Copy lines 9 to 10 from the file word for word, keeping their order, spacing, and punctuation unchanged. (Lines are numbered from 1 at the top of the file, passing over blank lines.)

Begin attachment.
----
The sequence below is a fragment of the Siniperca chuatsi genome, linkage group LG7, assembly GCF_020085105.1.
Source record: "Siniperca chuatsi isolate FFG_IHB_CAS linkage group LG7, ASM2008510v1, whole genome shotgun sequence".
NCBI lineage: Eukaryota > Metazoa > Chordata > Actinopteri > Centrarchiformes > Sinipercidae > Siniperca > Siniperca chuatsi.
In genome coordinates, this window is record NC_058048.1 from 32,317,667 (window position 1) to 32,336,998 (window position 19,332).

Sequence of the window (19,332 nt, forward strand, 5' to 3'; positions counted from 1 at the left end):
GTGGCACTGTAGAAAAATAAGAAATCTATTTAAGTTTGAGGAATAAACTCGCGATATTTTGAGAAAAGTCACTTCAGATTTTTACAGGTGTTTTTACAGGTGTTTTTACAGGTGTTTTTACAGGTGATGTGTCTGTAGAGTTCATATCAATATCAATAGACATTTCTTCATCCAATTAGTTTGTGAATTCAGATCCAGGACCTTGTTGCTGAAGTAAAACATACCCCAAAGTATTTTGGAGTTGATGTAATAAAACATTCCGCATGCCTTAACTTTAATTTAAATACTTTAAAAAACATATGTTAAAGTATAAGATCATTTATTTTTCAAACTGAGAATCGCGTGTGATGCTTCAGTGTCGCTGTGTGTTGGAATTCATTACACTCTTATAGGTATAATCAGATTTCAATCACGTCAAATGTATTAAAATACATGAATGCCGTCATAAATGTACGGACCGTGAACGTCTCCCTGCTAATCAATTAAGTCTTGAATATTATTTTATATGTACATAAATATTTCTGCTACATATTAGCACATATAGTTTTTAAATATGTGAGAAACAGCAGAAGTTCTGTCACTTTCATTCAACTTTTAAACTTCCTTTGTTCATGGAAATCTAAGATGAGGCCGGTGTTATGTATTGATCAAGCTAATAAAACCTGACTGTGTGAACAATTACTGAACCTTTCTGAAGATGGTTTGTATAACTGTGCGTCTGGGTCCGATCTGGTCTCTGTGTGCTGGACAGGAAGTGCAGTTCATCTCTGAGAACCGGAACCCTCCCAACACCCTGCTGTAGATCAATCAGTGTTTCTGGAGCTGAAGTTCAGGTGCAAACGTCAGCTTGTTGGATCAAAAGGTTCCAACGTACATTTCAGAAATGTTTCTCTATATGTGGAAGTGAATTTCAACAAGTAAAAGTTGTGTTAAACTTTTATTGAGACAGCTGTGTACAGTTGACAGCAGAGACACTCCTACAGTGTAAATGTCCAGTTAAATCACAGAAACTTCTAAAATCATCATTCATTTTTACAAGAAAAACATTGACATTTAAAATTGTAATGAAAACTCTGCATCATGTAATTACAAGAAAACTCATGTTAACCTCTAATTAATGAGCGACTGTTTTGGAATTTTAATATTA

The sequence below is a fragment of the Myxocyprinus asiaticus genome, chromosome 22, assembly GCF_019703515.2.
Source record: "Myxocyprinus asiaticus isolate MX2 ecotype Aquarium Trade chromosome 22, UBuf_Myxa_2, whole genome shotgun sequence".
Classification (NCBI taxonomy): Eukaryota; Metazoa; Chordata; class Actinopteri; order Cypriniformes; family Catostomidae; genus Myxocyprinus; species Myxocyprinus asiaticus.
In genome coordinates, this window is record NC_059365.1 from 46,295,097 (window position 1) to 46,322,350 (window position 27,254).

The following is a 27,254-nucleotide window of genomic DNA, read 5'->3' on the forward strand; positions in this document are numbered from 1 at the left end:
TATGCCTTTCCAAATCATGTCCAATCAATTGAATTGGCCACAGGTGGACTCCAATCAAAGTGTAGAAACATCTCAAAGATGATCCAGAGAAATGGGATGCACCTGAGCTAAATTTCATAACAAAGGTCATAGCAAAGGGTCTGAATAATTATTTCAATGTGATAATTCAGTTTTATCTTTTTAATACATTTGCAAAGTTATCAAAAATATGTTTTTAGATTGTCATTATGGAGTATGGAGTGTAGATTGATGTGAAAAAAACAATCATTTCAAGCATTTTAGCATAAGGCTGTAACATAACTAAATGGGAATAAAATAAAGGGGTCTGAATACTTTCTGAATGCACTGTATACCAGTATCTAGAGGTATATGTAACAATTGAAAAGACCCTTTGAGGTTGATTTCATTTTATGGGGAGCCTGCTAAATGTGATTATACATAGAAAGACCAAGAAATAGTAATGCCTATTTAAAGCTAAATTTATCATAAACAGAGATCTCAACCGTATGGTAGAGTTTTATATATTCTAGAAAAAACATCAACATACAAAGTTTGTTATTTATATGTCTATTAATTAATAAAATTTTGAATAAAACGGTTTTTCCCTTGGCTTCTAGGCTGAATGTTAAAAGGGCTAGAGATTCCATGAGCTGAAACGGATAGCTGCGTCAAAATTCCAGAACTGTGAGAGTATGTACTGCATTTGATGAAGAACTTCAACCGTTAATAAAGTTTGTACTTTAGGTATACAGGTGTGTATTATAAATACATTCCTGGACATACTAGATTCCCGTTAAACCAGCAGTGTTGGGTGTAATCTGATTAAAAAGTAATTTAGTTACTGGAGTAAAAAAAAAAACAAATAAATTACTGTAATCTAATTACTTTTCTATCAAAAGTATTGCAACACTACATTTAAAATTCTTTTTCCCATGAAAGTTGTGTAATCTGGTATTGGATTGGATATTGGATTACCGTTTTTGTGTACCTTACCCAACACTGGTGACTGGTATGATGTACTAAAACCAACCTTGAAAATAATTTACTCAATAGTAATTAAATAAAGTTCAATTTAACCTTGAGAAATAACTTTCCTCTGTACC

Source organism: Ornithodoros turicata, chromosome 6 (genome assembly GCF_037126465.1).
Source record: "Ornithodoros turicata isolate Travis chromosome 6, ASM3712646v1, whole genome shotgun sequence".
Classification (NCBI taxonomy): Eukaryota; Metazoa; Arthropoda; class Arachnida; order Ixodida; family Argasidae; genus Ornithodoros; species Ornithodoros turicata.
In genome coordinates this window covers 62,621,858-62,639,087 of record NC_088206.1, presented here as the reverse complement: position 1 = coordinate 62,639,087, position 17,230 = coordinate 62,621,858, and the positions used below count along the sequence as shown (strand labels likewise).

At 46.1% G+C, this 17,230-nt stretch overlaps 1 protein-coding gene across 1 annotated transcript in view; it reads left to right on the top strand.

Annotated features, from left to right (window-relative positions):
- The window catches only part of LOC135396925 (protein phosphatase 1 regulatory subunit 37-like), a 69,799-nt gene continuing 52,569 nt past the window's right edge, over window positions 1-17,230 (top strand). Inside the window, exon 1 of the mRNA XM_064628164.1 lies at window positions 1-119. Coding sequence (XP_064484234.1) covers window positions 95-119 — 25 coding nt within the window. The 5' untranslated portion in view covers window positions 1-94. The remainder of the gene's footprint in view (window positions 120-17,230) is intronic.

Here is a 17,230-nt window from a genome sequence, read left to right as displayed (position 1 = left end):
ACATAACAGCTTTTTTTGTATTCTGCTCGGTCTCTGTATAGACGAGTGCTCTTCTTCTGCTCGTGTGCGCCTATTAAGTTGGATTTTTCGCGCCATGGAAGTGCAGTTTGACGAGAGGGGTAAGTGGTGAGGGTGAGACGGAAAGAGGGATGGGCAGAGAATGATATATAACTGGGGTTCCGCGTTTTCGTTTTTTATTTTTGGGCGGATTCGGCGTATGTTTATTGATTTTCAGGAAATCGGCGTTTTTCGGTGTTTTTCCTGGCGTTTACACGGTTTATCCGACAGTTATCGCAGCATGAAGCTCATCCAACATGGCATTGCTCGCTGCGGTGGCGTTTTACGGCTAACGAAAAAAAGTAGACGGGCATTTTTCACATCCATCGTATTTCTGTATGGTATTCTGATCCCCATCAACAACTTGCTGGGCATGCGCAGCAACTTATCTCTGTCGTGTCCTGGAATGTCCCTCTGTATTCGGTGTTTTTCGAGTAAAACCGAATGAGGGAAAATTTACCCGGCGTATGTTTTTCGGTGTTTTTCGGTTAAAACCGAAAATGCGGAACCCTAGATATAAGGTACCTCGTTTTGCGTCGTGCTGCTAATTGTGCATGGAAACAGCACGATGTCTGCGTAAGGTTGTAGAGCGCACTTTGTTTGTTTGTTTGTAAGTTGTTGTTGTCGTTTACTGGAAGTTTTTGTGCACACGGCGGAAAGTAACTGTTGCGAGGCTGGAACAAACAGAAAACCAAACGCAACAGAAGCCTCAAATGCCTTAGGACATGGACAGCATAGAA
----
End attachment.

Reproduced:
Classification (NCBI taxonomy): Eukaryota; Metazoa; Chordata; class Actinopteri; order Cypriniformes; family Catostomidae; genus Myxocyprinus; species Myxocyprinus asiaticus.
In genome coordinates, this window is record NC_059365.1 from 46,295,097 (window position 1) to 46,322,350 (window position 27,254).